I’ve looked at parking near Filey (the end point) and taking public transport to the start, which would mean it’s all done and dusted on day one… However, I’m planning to arriving on the Sunday when services are typically limited. Taxis could be an option but an hourly long drive can be a bit expensive and sometimes… Awkward, can’t they?
If I was to park in or near Helmsley and finish the walk at Filey, I would have to change buses (something I hate more than taking a bus) in a journey of around two-and-a-half hours… Another thought then, is to park in York. I should be able to take a one-hour bus journey to the start of the trail (Helmsley) and then get the train back to York from the end.
This is my current solution for ‘getting on/off the trail’. Although I’ve yet to research local parking options.
I’ve still got a lot to think over, investigate and revise, then! I know from past experiences on these trails that I’ll be able to find other campsites that aren’t featured on the National Trails map. I am not looking to wild camp at all. I will try to carry no more than one litre of water at any time, with a water filter bottle to use if and when needed (I’m not aware of any water points on this route).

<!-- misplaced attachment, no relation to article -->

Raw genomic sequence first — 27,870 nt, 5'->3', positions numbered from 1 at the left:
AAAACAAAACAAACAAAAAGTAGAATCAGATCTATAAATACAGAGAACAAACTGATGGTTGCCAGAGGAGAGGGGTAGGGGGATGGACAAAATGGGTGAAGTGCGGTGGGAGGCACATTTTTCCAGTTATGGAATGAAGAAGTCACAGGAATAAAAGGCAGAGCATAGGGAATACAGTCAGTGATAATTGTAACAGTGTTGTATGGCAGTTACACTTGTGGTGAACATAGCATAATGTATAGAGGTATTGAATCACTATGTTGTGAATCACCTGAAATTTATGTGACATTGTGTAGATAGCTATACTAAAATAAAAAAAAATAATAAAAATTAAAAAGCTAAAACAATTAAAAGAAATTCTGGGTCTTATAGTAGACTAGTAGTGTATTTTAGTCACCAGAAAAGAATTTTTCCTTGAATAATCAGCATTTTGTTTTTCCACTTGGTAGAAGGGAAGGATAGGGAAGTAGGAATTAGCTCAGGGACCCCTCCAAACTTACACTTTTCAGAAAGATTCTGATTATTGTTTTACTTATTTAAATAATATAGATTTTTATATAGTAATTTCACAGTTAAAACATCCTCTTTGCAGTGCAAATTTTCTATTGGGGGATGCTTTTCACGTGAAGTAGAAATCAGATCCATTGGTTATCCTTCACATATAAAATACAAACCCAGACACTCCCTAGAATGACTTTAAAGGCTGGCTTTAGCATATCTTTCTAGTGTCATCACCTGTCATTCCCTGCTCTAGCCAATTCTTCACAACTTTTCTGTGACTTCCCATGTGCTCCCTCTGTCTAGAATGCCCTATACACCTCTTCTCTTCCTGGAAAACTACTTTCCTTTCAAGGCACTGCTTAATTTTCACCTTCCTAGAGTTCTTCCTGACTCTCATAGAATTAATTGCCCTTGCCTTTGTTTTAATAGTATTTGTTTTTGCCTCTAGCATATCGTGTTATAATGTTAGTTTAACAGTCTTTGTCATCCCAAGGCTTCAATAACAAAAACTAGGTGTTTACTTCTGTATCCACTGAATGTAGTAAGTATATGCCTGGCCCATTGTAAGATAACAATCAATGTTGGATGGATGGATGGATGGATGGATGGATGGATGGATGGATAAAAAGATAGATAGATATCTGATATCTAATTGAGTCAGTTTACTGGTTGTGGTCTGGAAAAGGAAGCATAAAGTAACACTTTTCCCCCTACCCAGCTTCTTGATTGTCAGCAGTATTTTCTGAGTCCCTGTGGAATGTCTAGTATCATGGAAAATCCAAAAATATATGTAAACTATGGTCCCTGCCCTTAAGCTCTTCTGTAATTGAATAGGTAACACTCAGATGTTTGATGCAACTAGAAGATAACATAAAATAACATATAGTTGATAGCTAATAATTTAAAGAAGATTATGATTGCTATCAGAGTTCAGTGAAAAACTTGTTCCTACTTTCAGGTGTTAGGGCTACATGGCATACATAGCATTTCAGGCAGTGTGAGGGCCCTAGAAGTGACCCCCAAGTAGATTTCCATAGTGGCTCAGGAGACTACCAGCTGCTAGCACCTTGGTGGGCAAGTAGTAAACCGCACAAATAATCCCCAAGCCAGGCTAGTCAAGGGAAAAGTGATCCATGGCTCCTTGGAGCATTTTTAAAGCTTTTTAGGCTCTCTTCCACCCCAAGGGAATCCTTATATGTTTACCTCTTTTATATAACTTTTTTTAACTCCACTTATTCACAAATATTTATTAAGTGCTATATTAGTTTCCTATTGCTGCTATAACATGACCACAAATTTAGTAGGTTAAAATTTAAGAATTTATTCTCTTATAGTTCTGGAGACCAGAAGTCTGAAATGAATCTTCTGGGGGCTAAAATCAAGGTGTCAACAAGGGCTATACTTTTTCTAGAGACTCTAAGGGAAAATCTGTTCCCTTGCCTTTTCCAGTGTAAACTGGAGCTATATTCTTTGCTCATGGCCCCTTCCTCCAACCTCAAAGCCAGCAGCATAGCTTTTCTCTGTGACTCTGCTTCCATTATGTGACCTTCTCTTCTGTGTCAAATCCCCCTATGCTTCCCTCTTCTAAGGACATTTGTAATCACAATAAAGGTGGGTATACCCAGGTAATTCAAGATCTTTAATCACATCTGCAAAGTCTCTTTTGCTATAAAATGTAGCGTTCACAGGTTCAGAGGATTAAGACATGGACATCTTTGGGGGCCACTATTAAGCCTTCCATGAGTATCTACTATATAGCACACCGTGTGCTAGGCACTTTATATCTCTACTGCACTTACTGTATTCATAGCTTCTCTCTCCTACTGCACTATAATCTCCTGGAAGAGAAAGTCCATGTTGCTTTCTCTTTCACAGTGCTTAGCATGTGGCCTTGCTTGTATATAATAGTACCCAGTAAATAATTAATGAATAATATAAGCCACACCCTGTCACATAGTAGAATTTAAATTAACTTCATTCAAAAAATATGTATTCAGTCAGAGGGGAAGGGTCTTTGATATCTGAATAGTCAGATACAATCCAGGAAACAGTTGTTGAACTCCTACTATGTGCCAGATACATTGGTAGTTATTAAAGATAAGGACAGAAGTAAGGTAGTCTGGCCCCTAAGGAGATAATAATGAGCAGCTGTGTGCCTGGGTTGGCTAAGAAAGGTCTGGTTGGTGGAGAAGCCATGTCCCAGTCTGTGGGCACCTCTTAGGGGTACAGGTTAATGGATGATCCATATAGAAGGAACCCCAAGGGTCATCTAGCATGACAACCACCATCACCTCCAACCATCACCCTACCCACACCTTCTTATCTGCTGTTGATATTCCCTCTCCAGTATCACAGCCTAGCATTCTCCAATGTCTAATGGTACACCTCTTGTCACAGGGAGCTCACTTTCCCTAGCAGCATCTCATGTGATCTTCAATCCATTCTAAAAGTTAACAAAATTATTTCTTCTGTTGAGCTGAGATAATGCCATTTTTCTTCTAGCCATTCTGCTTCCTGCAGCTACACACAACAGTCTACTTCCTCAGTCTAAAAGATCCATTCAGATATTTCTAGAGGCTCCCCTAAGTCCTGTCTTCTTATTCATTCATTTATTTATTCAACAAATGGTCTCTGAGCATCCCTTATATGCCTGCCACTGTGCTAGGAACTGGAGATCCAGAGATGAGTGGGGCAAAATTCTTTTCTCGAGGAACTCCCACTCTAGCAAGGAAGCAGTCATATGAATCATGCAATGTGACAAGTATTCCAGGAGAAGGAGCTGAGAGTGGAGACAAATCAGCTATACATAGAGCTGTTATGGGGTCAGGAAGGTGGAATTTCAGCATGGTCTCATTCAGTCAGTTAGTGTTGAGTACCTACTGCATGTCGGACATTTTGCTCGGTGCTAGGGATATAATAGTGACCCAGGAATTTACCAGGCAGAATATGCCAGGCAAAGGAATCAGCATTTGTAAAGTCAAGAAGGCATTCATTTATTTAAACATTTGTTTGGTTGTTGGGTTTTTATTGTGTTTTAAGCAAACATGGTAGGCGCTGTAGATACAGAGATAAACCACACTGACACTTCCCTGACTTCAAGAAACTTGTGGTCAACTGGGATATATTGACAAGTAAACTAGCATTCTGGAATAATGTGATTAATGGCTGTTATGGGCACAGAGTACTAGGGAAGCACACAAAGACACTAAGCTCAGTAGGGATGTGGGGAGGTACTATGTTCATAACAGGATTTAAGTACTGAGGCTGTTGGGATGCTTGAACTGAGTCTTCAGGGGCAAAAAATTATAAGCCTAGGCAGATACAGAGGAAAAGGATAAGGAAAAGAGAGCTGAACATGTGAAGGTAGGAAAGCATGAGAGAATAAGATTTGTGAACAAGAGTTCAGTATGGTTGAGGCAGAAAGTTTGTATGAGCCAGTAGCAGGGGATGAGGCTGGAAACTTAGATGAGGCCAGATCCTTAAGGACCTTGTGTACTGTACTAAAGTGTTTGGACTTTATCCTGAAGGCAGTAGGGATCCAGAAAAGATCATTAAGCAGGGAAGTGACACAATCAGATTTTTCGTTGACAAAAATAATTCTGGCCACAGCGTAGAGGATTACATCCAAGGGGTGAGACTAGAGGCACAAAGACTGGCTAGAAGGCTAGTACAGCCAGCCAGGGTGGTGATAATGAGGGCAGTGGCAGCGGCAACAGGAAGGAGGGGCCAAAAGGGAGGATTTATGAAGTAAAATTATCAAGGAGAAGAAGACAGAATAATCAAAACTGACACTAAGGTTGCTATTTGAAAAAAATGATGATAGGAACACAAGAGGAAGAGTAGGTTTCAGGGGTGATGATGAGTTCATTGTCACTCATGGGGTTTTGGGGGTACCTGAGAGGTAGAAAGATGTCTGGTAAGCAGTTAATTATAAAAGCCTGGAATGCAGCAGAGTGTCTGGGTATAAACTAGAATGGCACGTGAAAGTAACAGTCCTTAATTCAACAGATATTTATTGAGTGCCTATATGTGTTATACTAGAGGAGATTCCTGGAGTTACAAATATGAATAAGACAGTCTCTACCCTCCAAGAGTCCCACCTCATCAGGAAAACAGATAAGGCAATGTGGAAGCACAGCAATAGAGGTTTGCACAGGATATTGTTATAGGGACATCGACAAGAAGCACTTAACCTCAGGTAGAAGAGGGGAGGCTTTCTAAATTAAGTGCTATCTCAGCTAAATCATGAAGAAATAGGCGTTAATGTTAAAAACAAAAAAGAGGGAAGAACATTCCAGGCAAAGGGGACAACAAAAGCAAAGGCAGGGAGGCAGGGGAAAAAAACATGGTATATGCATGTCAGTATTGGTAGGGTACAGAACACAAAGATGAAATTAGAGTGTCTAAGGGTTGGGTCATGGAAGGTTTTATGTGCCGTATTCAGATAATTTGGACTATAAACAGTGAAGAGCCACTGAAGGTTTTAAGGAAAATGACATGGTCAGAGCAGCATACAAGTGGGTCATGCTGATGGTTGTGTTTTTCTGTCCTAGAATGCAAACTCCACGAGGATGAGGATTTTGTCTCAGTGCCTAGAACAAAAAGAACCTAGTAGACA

I’m not aware of anything I would desperately need to purchase… I should perhaps revise some of my posts that followed on from the South Downs Way, just to clarify that! I will be in need of some new trail shoes. My Columbia shoes were deteriorating towards the end of 2019 and, being less than eighteen-months old, I was entitled to a full refund (they did well to see me through two long-distance trails and all the rest in between).
As I’ve already mentioned, carrying less food is going to be a necessity, this time. But I do need to factor in the weight of my Thermarest Z-Lite sleeping mat, after too many cold nights last May:
I feel inclined to cut it so that I can stash and carry it more easily. Do I cut it in to a 6ft and 4ft section, as Haze Outdoors has done?… Or, do I cut it in to two 3ft sections and stuff both in to the side mesh pockets of my rucksack?… Otherwise, the 6ft can hopefully going inside, while the 4ft section lives on the outside and can double up as a sit mat.